According to the World Health Organization around 50,000 hospitals provide blood transfusion serving a population of around 4 billion (based on 130 countries). There is a stark difference between developed and developing nations as only 41% of hospitals in developing nations provide blood transfusion services. Around 93 million blood units are donated annually, and 50% of them are collected in developed countries which are home to only 16% of world's population.[1] Blood usage patterns are also different for developed and developing countries. A comparative analysis is given in [Table 1]. These facts point out the lack of blood collection, as well as utilization in developing countries.[2]
Table 1: Comparison of pattern of blood usage between developing and developed countries

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While the health sector in India has made outstanding accomplishments in the past few decades, but it has not reciprocated sufficiently to fulfill the country's objective on blood transfusion facilities. Grave situation of blood collection, storage, and utilization in India can be judged from a basic indicator of maternal health. Blood transfusion as a treatment modality for postpartum hemorrhage and severe anemia is well-known but still more than one-third of maternal death is due to these conditions in India and situation of rural India is even worse.[3] Although National Blood Policy of India acknowledges this grave situation and has proposed an increase in blood storage facility, its translation into reality is still a distant dream.[4] Therefore, it is felt need to transform the present “state of affair” to the necessary “state of art” in terms of blood storage facilities. The current article is an attempt to review the current status and challenges faced by India with respect to blood banks.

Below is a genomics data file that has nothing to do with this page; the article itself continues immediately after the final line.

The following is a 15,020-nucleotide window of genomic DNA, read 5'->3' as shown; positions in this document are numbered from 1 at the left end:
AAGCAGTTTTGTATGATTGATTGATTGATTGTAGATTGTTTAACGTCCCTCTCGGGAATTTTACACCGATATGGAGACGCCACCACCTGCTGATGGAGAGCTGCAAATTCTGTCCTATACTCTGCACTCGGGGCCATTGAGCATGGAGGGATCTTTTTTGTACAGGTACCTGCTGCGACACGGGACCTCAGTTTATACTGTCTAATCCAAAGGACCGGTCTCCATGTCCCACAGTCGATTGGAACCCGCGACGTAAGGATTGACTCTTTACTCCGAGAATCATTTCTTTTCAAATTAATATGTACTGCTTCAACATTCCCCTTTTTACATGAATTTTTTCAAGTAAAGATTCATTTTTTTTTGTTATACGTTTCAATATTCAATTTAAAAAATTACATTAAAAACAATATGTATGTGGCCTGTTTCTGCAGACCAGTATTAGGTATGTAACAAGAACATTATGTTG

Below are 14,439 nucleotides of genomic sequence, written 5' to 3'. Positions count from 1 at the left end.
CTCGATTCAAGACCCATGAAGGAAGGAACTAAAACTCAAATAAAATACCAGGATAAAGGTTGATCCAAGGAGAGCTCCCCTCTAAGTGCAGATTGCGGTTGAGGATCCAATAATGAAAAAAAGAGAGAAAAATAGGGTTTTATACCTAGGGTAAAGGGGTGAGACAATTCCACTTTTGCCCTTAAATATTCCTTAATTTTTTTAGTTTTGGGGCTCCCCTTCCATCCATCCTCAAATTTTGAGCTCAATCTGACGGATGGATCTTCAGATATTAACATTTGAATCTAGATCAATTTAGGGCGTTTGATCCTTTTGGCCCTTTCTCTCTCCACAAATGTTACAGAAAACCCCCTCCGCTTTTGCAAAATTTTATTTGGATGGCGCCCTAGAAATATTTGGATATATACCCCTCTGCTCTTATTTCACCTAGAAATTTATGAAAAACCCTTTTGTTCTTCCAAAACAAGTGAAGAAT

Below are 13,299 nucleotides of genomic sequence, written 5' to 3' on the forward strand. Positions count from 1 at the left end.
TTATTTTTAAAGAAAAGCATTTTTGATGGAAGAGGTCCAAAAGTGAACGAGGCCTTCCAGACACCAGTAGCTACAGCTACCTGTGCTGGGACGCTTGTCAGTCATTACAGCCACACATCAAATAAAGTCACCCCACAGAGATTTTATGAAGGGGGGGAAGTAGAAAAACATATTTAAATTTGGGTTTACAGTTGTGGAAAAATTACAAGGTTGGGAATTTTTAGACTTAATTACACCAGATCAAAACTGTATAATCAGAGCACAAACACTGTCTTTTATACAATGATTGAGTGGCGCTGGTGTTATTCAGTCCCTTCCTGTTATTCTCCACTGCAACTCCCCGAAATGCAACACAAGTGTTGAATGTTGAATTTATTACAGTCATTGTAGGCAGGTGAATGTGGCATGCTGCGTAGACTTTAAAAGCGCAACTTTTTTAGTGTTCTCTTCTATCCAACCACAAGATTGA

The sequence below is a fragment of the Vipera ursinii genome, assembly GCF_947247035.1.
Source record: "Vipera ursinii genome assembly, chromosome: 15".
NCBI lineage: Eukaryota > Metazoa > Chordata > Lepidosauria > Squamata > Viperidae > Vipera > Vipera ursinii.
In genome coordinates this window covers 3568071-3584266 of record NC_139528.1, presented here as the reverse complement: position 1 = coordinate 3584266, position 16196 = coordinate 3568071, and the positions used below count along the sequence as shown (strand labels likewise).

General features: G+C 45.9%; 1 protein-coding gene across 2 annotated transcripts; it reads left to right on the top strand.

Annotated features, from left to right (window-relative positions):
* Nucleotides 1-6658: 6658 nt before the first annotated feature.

Current status of blood banks in India

India has four types of blood banks/centers from the administrative point of view. They are managed by the public (government) sector, Indian Red Cross Society, Nongovernment Organizations (NGOs, on not for profit basis), and corporate or commercial sectors.[5] As on 2013, there are a total of 2545 designated blood banks in India.[6]

[Figure 1] shows the trend in a number of blood banks in India over the year. Although there is an increasing trend regarding the number of blood banks in India over the years, the point of concern is the pace of increment [Figure 1].[6]
Figure 1: Blood banks in India over the years